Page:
Mr. Seward to Mr. Dayton
Sir: Your despatch of March 20, No. 287, has been received. The communications which you have made to Mr. Drouyn de l’Huys, as therein mentioned, are approved.
With reference to his inquiries when the new Congress will come in, and when the present executive administration will go out, it may be proper for you, without directly recurring to them, to let him understand that no Congress and no administration are likely to come into this capital which shall be less strenuous than the present authorities in favor of the American Union, or less opposed to admitting foreign intervention in the affairs of the American people. It is true that this people, like every other, are moved [Page 724] by debates concerning the measures and policy of those who are conducting their affairs. But when any party betrays a want of devotion to the integrity or to the independence of the country, it loses the public confidence at once. Had this truth been understood in Europe at the first, much and deplorable suffering in both countries would have been averted.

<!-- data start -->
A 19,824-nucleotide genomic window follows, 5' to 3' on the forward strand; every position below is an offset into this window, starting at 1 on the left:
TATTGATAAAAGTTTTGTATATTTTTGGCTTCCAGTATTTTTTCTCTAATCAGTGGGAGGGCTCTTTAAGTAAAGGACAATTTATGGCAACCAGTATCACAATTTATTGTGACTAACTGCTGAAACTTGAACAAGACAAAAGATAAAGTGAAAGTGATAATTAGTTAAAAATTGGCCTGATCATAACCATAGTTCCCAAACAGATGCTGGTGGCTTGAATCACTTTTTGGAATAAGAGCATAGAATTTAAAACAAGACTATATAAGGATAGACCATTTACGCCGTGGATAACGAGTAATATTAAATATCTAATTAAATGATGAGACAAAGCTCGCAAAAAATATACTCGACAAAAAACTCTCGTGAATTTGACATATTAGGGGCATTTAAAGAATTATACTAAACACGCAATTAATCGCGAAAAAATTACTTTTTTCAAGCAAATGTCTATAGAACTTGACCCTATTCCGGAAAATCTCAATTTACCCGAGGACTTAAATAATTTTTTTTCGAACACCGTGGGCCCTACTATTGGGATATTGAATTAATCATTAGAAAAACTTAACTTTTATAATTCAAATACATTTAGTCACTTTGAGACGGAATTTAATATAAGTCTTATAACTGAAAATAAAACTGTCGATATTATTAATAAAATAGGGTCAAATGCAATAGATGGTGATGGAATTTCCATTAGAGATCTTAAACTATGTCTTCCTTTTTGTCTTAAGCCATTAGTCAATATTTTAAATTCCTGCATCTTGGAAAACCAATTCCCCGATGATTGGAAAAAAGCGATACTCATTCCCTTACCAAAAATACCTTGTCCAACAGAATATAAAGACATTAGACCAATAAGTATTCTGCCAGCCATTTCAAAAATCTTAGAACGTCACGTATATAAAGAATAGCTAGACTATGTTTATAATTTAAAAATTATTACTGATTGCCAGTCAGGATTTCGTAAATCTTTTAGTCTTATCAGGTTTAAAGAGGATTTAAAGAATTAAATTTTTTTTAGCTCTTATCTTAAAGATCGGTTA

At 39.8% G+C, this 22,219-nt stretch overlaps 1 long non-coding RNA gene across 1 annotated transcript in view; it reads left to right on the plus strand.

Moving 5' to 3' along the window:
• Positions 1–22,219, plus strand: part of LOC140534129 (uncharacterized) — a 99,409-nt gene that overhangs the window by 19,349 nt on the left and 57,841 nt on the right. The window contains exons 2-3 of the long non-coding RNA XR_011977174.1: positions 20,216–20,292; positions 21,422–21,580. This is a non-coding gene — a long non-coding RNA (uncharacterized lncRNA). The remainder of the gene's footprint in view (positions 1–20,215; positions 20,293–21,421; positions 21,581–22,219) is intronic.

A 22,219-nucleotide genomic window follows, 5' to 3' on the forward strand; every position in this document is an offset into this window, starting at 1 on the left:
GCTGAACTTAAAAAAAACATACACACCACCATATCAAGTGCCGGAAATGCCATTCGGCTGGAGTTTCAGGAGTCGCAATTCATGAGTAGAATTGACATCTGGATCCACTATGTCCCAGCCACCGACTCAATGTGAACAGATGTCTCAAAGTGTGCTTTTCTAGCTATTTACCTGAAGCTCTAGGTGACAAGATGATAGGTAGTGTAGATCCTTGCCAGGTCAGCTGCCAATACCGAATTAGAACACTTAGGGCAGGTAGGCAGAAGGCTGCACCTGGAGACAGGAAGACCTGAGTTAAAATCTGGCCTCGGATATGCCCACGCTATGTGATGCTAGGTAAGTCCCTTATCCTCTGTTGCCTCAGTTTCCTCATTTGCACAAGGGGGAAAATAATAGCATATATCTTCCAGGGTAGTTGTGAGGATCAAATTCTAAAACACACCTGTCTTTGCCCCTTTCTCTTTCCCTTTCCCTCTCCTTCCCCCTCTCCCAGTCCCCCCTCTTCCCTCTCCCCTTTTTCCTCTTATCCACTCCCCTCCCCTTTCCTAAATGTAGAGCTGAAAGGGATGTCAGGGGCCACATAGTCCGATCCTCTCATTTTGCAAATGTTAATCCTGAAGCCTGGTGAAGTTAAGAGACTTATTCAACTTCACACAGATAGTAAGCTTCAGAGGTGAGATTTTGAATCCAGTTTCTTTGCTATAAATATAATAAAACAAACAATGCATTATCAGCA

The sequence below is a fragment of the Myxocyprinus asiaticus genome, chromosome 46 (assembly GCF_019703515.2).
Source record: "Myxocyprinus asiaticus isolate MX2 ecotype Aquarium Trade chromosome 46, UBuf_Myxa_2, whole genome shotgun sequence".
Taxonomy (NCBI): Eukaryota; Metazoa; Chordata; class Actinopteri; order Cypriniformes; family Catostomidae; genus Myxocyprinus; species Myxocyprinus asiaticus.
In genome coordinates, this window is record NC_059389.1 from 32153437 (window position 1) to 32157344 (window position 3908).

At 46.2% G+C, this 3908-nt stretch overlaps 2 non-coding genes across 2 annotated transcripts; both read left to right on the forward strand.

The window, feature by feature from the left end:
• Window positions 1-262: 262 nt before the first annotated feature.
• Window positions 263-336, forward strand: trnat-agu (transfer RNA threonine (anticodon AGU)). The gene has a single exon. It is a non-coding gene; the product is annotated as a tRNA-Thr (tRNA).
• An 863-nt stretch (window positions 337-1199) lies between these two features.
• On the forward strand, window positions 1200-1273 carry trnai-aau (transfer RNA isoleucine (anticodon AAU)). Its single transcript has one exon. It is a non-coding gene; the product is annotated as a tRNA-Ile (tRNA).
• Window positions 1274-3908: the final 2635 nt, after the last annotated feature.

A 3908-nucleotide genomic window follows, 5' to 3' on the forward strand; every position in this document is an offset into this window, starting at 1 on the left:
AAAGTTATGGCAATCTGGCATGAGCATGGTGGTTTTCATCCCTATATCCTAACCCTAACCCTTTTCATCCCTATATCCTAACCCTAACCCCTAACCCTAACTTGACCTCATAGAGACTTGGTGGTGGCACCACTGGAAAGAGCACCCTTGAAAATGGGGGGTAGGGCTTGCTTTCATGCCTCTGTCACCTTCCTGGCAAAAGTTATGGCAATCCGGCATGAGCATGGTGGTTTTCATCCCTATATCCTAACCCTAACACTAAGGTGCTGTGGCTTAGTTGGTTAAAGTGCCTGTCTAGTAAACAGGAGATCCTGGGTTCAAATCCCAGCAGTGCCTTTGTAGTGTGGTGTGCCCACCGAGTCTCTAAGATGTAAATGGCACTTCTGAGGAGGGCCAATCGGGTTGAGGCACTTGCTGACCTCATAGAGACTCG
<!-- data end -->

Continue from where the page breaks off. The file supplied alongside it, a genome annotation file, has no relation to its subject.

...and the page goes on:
I am, sir, your obedient servant,
William L. Dayton, Esq., &c., &c., &c.